SPRINGFIELD, NJ—Two township mothers complained to the township’s board of education on Monday that the practice of looping in the district’s elementary schools may force their children to be exposed to possible bullying. They also claimed that school officials were rude to them and insulted them when they inquired about the practice.
Board members, in the meantime, said that scheduling is within the purview of administrators and they would not interfere with this administrative responsibility by setting a board policy regulating looping.
Looping, in education, refers to the practice of a teacher remaining with the same group of students for more than one school year. For example, a teacher who teaches a third grade class and then goes on to teach the same students, the following year, for the fourth grade.
Prior to opening the floor to public discussion, board president Robin Cornelison said the school body was aware of the concerns within the community, but urged the speakers not to make disparaging statements about staff members, not to refer to individual students and not to engage in debate with those on the podium.
Parent Samantha Kestin said that, while she did not wish to disturb the policy in place for the current school year, it was felt the district “was kind of all over the place where the rules are” and the response to parents raising questions about the practice “has been strong and upsetting and not really okay.”
Kestin added that, if a parent had a question, whether about whether their child was learning properly or about “remaining another year with children who make them cry every day” they shouldn't be placed in a position where placements can’t be changed or “nobody wants to help or figure out a way to help.”
She also said there was a “fine line between bullying and subtle bullying, and children should not be exposed even to subtle bullying.
Parent Sylvia Caggiano complained that, when she made her feelings on looping known, school administrators called her a liar and yelled at her.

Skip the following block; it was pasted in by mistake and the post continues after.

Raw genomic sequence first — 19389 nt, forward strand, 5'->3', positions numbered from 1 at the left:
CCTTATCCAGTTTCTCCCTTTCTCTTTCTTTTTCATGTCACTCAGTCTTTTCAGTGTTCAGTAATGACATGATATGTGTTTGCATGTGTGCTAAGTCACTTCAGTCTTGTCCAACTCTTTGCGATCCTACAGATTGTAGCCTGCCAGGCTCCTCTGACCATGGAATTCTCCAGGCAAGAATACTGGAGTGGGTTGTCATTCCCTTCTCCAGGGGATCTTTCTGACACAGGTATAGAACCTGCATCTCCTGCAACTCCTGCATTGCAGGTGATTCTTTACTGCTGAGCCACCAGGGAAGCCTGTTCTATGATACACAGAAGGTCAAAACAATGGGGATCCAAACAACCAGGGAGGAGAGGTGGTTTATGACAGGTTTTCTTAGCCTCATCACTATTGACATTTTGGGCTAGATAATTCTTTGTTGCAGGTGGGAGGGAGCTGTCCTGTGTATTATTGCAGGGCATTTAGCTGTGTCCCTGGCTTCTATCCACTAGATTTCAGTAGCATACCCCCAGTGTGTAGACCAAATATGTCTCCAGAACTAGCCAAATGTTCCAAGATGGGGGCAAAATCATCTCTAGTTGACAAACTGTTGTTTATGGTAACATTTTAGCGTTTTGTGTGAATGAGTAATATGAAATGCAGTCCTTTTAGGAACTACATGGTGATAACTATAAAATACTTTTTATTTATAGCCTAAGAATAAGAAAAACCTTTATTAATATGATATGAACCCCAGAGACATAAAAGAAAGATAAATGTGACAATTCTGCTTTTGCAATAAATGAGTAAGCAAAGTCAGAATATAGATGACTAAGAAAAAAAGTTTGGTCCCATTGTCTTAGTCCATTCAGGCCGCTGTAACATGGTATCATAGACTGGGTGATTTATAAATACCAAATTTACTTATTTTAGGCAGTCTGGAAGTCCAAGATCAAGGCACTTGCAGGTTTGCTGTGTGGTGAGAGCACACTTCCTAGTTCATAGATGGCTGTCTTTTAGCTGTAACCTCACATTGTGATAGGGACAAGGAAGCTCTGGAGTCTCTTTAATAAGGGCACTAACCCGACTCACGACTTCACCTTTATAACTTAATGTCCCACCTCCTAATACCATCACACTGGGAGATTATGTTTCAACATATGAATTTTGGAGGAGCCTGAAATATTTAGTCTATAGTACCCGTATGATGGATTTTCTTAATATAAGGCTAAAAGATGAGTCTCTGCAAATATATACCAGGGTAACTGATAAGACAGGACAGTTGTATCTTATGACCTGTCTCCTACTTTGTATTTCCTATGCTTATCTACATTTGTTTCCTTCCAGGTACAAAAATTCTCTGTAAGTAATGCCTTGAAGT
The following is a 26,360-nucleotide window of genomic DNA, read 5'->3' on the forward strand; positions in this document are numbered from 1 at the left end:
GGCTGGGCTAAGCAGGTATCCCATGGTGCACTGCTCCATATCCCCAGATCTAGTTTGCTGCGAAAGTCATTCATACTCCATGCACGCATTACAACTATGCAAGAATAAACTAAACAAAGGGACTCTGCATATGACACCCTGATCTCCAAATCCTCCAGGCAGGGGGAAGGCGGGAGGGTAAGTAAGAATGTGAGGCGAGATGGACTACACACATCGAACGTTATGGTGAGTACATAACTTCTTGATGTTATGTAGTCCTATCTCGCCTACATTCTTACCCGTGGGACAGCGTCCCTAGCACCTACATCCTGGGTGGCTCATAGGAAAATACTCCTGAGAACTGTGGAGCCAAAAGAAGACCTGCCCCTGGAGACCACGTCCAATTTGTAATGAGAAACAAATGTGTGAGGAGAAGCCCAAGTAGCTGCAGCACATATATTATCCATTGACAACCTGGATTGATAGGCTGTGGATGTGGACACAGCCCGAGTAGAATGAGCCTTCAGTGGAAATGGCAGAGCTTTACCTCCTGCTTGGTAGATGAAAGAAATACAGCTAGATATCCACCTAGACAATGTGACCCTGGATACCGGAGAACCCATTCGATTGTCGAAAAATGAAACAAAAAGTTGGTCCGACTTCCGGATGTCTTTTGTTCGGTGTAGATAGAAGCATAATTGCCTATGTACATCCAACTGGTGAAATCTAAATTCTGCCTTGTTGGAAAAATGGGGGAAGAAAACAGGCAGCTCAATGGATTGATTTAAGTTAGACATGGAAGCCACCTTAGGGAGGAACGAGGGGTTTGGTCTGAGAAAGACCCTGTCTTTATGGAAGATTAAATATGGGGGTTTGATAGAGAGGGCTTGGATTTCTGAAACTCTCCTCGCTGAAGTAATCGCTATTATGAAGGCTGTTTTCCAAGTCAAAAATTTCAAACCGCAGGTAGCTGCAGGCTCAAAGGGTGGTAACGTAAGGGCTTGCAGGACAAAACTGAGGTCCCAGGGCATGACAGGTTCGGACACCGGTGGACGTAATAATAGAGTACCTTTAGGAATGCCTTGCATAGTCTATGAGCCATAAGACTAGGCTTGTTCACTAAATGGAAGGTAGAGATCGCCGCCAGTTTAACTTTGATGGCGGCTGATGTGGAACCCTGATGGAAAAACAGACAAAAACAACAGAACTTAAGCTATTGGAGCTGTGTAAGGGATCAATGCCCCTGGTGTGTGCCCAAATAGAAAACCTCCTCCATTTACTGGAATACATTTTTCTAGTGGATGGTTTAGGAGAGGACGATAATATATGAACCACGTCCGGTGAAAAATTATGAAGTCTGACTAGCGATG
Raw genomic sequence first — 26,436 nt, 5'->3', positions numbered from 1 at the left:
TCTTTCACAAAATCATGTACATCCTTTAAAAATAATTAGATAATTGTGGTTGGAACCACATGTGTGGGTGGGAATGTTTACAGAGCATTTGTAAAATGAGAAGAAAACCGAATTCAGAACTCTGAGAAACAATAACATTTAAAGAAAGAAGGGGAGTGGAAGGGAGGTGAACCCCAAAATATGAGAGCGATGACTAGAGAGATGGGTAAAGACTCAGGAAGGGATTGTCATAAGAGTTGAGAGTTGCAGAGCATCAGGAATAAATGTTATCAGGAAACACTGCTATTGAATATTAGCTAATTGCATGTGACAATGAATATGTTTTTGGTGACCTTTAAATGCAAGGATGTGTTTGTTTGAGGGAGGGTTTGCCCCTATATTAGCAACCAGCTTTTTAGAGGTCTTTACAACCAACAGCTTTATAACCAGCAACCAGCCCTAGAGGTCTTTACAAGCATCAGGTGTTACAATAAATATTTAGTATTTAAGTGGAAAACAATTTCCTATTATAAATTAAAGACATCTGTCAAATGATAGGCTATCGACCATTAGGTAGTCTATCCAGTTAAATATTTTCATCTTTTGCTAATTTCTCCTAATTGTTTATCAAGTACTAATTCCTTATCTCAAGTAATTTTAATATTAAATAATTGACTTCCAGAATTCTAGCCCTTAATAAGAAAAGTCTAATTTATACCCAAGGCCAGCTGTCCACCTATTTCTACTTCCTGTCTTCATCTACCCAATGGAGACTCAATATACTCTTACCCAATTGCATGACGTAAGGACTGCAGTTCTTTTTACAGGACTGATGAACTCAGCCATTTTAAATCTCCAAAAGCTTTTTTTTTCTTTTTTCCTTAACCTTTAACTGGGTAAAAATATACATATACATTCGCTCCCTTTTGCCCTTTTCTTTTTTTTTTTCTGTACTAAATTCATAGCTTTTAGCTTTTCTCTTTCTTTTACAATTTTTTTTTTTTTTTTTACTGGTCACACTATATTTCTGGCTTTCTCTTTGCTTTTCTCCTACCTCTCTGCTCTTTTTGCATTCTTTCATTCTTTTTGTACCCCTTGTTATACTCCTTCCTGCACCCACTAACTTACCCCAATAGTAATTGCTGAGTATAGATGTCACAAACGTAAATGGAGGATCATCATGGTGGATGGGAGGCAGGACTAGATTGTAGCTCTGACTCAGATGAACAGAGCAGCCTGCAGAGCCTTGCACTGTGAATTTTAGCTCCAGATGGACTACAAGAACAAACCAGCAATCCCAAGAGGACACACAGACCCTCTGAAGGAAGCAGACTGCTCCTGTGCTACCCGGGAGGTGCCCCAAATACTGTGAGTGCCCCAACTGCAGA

Caggiano added that the rules of civility laid down to the public at board meetings should also apply to school officials in their dealings with residents.
She also questioned why Superintendent of Schools Michael A. Davino had refused to meet with parents to address their concerns and why he seemed to have an attitude that it was up to the administration to set the rules and no one should question their decisions.
Caggiano also said Davino’s answer that placement decisions were made “after careful consideration” and were “sound educational decisions” also meant that his decisions could not be questioned.
She added the superintendent did not respond to any of the specific points raised in many emails addressed to him on the situation.
She also called the decision to loop her child’s class “an unmitigated disaster.”
The school board’s attorney replied that Caggiano’s questions that were appropriate had been answered.
She added that decisions made by the administration were in the best interest of the schools and students and the board was not condoning disrespectful behavior from any member of the staff.
The attorney repeated that looping related to scheduling, it was an administrative policy and it was not within the board’s responsibilities to deal with it.